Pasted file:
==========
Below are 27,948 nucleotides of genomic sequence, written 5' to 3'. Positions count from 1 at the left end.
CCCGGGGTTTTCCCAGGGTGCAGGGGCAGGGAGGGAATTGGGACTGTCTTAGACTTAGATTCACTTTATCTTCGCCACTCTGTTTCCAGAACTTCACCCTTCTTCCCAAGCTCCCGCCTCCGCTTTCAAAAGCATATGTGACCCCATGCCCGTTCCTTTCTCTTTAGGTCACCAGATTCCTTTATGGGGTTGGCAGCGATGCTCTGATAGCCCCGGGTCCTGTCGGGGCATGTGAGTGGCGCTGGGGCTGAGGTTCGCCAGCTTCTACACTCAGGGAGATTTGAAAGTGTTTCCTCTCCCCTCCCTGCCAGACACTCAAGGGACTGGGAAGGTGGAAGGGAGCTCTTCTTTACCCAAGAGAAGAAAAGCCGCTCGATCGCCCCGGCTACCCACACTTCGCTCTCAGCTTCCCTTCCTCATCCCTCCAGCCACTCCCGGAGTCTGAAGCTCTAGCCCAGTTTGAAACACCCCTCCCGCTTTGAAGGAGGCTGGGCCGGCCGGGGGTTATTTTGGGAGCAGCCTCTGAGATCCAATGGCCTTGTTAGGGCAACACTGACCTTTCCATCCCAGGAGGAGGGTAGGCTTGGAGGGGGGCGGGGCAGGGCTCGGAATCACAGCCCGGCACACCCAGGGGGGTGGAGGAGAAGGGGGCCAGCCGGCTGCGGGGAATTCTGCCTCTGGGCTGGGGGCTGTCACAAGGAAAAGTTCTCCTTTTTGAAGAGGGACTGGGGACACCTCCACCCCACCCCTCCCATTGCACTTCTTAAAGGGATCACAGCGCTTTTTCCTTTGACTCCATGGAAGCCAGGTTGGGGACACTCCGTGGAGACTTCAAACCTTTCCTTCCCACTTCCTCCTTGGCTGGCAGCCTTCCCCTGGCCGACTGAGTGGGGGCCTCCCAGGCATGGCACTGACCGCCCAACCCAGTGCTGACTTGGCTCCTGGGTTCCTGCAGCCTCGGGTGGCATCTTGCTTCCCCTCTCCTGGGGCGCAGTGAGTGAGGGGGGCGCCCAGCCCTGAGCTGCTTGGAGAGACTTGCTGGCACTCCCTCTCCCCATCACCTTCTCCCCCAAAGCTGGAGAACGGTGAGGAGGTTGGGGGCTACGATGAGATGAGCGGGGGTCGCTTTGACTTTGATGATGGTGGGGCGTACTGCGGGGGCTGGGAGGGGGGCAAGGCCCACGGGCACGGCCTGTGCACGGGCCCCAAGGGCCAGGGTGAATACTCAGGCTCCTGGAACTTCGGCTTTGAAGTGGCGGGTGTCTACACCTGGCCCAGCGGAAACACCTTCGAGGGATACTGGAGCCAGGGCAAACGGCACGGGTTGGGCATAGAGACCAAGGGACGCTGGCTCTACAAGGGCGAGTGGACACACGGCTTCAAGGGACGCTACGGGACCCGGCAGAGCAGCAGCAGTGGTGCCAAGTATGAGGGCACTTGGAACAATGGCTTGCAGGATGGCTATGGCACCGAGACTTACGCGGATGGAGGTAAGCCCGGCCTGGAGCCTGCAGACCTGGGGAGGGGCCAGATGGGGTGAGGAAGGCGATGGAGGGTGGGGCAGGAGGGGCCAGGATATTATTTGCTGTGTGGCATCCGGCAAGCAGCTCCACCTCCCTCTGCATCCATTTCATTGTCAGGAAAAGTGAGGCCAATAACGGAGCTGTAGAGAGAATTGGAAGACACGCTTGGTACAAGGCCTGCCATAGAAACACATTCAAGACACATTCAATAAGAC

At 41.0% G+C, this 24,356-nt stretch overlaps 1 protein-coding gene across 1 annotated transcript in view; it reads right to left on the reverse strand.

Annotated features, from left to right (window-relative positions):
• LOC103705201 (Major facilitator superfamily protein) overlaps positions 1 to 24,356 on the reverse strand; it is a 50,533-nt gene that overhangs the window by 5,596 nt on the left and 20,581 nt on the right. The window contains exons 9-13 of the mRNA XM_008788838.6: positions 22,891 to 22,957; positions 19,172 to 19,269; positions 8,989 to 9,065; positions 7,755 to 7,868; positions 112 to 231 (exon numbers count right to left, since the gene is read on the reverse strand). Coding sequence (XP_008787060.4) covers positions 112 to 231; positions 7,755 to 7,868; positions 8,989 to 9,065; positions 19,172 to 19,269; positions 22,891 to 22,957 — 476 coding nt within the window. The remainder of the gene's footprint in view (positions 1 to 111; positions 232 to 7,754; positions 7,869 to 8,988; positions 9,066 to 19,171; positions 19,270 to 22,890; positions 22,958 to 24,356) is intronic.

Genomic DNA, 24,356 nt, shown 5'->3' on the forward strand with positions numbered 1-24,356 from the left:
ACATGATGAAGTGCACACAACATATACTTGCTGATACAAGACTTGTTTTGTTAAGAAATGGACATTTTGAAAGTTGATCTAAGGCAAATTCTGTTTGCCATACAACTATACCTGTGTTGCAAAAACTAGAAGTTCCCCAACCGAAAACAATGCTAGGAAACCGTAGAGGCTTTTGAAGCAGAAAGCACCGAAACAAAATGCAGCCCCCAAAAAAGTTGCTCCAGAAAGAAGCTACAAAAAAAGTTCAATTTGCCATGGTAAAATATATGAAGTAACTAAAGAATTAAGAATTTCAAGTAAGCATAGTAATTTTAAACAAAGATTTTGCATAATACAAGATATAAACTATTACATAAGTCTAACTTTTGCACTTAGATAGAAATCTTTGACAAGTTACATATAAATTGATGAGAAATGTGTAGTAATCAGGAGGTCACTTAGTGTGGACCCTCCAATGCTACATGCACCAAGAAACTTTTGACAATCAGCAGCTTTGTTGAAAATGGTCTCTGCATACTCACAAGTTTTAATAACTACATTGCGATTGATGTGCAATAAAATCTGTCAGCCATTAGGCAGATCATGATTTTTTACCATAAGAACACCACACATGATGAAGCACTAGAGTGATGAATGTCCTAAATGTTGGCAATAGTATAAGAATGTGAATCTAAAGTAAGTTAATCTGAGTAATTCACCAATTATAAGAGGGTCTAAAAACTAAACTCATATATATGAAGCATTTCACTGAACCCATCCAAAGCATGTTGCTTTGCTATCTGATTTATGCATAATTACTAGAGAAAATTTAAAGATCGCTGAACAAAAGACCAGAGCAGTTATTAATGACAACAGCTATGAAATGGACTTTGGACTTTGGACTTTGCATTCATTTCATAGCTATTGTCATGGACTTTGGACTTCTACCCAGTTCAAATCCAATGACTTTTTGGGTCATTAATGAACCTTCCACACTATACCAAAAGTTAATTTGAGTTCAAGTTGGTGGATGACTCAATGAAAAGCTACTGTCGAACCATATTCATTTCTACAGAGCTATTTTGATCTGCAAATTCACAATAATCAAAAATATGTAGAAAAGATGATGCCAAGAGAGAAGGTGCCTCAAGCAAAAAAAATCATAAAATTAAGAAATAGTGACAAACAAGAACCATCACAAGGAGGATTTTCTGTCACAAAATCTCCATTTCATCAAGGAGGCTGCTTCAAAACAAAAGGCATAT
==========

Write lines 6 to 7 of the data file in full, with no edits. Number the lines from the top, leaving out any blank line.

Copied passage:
Genomic DNA, 24,356 nt, shown 5'->3' on the forward strand with positions numbered 1-24,356 from the left:
ACATGATGAAGTGCACACAACATATACTTGCTGATACAAGACTTGTTTTGTTAAGAAATGGACATTTTGAAAGTTGATCTAAGGCAAATTCTGTTTGCCATACAACTATACCTGTGTTGCAAAAACTAGAAGTTCCCCAACCGAAAACAATGCTAGGAAACCGTAGAGGCTTTTGAAGCAGAAAGCACCGAAACAAAATGCAGCCCCCAAAAAAGTTGCTCCAGAAAGAAGCTACAAAAAAAGTTCAATTTGCCATGGTAAAATATATGAAGTAACTAAAGAATTAAGAATTTCAAGTAAGCATAGTAATTTTAAACAAAGATTTTGCATAATACAAGATATAAACTATTACATAAGTCTAACTTTTGCACTTAGATAGAAATCTTTGACAAGTTACATATAAATTGATGAGAAATGTGTAGTAATCAGGAGGTCACTTAGTGTGGACCCTCCAATGCTACATGCACCAAGAAACTTTTGACAATCAGCAGCTTTGTTGAAAATGGTCTCTGCATACTCACAAGTTTTAATAACTACATTGCGATTGATGTGCAATAAAATCTGTCAGCCATTAGGCAGATCATGATTTTTTACCATAAGAACACCACACATGATGAAGCACTAGAGTGATGAATGTCCTAAATGTTGGCAATAGTATAAGAATGTGAATCTAAAGTAAGTTAATCTGAGTAATTCACCAATTATAAGAGGGTCTAAAAACTAAACTCATATATATGAAGCATTTCACTGAACCCATCCAAAGCATGTTGCTTTGCTATCTGATTTATGCATAATTACTAGAGAAAATTTAAAGATCGCTGAACAAAAGACCAGAGCAGTTATTAATGACAACAGCTATGAAATGGACTTTGGACTTTGGACTTTGCATTCATTTCATAGCTATTGTCATGGACTTTGGACTTCTACCCAGTTCAAATCCAATGACTTTTTGGGTCATTAATGAACCTTCCACACTATACCAAAAGTTAATTTGAGTTCAAGTTGGTGGATGACTCAATGAAAAGCTACTGTCGAACCATATTCATTTCTACAGAGCTATTTTGATCTGCAAATTCACAATAATCAAAAATATGTAGAAAAGATGATGCCAAGAGAGAAGGTGCCTCAAGCAAAAAAAATCATAAAATTAAGAAATAGTGACAAACAAGAACCATCACAAGGAGGATTTTCTGTCACAAAATCTCCATTTCATCAAGGAGGCTGCTTCAAAACAAAAGGCATAT